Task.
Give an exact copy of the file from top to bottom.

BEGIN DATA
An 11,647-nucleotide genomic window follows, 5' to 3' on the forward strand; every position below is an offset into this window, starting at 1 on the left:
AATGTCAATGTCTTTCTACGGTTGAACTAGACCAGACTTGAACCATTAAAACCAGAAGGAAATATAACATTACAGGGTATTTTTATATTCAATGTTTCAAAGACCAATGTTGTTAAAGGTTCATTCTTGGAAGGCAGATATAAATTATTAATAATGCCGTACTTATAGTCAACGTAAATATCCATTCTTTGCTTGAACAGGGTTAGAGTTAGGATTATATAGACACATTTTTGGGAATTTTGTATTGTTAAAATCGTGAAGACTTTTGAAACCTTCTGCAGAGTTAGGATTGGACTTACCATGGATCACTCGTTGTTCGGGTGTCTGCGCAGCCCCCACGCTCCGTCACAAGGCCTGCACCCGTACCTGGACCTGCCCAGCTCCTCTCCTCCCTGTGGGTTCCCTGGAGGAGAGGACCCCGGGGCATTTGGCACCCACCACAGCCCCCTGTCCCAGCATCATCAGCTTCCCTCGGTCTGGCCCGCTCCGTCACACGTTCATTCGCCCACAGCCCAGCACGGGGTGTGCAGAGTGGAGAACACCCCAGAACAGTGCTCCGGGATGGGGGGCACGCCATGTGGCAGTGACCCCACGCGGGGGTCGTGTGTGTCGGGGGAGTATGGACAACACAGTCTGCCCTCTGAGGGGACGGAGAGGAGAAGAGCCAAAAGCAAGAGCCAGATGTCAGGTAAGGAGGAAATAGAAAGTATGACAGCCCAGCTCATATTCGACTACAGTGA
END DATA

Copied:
An 11,647-nucleotide genomic window follows, 5' to 3' on the forward strand; every position below is an offset into this window, starting at 1 on the left:
AATGTCAATGTCTTTCTACGGTTGAACTAGACCAGACTTGAACCATTAAAACCAGAAGGAAATATAACATTACAGGGTATTTTTATATTCAATGTTTCAAAGACCAATGTTGTTAAAGGTTCATTCTTGGAAGGCAGATATAAATTATTAATAATGCCGTACTTATAGTCAACGTAAATATCCATTCTTTGCTTGAACAGGGTTAGAGTTAGGATTATATAGACACATTTTTGGGAATTTTGTATTGTTAAAATCGTGAAGACTTTTGAAACCTTCTGCAGAGTTAGGATTGGACTTACCATGGATCACTCGTTGTTCGGGTGTCTGCGCAGCCCCCACGCTCCGTCACAAGGCCTGCACCCGTACCTGGACCTGCCCAGCTCCTCTCCTCCCTGTGGGTTCCCTGGAGGAGAGGACCCCGGGGCATTTGGCACCCACCACAGCCCCCTGTCCCAGCATCATCAGCTTCCCTCGGTCTGGCCCGCTCCGTCACACGTTCATTCGCCCACAGCCCAGCACGGGGTGTGCAGAGTGGAGAACACCCCAGAACAGTGCTCCGGGATGGGGGGCACGCCATGTGGCAGTGACCCCACGCGGGGGTCGTGTGTGTCGGGGGAGTATGGACAACACAGTCTGCCCTCTGAGGGGACGGAGAGGAGAAGAGCCAAAAGCAAGAGCCAGATGTCAGGTAAGGAGGAAATAGAAAGTATGACAGCCCAGCTCATATTCGACTACAGTGA